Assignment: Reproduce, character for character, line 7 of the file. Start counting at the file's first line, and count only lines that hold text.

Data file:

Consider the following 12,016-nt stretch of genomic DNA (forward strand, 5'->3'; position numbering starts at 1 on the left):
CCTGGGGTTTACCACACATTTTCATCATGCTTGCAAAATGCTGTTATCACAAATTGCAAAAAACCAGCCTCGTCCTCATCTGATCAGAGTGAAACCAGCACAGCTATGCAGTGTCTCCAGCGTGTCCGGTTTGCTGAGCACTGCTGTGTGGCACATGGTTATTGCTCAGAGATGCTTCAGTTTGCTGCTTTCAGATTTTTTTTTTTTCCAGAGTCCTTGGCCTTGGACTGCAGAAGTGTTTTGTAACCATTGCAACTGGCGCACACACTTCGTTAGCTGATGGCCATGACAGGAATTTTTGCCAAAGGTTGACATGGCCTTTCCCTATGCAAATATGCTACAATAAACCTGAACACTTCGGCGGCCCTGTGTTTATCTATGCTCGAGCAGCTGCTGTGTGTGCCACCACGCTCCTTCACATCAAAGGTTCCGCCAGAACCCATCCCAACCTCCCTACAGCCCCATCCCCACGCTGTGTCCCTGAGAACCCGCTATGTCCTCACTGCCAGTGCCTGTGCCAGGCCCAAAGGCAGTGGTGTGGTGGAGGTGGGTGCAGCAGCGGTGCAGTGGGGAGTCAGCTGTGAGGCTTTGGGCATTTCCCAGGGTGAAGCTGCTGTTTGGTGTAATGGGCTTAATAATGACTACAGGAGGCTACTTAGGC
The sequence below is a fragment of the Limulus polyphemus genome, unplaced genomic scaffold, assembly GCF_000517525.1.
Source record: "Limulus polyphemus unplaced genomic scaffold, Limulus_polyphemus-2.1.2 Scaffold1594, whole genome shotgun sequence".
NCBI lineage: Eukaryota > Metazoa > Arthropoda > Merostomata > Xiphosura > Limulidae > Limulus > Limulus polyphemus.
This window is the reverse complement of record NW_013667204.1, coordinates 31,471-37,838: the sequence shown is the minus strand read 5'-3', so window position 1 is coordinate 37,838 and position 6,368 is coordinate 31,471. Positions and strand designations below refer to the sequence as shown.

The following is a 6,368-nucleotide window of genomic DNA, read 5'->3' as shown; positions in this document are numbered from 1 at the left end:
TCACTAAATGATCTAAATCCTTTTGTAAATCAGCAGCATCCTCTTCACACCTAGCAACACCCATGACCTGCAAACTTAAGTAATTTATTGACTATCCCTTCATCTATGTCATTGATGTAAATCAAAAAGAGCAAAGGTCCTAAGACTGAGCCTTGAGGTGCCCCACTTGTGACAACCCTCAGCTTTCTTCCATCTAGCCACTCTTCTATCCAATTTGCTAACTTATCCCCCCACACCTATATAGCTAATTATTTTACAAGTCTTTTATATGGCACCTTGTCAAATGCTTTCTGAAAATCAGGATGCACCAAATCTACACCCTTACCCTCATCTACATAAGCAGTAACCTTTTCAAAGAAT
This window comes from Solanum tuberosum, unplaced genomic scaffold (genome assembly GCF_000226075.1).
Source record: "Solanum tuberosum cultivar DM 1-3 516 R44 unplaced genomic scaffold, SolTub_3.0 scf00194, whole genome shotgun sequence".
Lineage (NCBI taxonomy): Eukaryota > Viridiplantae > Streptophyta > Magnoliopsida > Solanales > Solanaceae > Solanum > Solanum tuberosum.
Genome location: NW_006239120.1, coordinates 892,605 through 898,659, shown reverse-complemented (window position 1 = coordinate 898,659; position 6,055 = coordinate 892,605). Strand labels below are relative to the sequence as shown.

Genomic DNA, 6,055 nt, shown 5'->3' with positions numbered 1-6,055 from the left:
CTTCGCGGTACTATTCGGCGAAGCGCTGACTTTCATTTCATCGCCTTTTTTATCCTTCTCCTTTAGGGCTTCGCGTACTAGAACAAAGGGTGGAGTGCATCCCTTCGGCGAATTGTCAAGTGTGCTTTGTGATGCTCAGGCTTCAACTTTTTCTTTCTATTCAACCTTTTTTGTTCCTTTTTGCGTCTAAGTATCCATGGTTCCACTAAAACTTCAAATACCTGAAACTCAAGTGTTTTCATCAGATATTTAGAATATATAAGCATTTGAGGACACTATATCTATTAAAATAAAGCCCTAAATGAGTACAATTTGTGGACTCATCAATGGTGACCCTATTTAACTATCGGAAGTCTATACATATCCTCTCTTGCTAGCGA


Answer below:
The following is a 6,368-nucleotide window of genomic DNA, read 5'->3' as shown; positions in this document are numbered from 1 at the left end: